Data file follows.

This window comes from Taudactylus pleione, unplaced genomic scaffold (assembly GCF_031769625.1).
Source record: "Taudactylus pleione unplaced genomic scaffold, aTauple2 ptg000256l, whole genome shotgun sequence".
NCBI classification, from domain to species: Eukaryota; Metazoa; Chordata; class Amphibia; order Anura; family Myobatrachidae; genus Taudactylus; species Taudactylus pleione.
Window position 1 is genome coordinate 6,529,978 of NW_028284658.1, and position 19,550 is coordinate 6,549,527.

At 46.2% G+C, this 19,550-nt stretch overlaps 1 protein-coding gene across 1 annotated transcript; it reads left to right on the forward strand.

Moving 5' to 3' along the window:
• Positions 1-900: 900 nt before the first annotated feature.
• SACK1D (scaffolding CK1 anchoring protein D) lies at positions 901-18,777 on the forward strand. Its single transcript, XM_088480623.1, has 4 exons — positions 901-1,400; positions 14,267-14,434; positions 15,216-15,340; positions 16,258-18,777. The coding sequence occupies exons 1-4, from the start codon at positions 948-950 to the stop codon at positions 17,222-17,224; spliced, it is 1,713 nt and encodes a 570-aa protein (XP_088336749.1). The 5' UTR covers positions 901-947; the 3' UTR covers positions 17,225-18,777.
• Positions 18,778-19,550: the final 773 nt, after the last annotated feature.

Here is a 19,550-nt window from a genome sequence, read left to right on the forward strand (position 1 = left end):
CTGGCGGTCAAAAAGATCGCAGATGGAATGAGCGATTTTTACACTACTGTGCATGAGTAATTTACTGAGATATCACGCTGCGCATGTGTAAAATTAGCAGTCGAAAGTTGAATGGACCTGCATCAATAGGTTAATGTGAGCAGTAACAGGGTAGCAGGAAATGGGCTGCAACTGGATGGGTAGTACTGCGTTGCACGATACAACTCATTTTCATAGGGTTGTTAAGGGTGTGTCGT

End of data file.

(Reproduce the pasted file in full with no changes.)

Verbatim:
This window comes from Taudactylus pleione, unplaced genomic scaffold (assembly GCF_031769625.1).
Source record: "Taudactylus pleione unplaced genomic scaffold, aTauple2 ptg000256l, whole genome shotgun sequence".
NCBI classification, from domain to species: Eukaryota; Metazoa; Chordata; class Amphibia; order Anura; family Myobatrachidae; genus Taudactylus; species Taudactylus pleione.
Window position 1 is genome coordinate 6,529,978 of NW_028284658.1, and position 19,550 is coordinate 6,549,527.

At 46.2% G+C, this 19,550-nt stretch overlaps 1 protein-coding gene across 1 annotated transcript; it reads left to right on the forward strand.

Moving 5' to 3' along the window:
• Positions 1-900: 900 nt before the first annotated feature.
• SACK1D (scaffolding CK1 anchoring protein D) lies at positions 901-18,777 on the forward strand. Its single transcript, XM_088480623.1, has 4 exons — positions 901-1,400; positions 14,267-14,434; positions 15,216-15,340; positions 16,258-18,777. The coding sequence occupies exons 1-4, from the start codon at positions 948-950 to the stop codon at positions 17,222-17,224; spliced, it is 1,713 nt and encodes a 570-aa protein (XP_088336749.1). The 5' UTR covers positions 901-947; the 3' UTR covers positions 17,225-18,777.
• Positions 18,778-19,550: the final 773 nt, after the last annotated feature.

Here is a 19,550-nt window from a genome sequence, read left to right on the forward strand (position 1 = left end):
CTGGCGGTCAAAAAGATCGCAGATGGAATGAGCGATTTTTACACTACTGTGCATGAGTAATTTACTGAGATATCACGCTGCGCATGTGTAAAATTAGCAGTCGAAAGTTGAATGGACCTGCATCAATAGGTTAATGTGAGCAGTAACAGGGTAGCAGGAAATGGGCTGCAACTGGATGGGTAGTACTGCGTTGCACGATACAACTCATTTTCATAGGGTTGTTAAGGGTGTGTCGT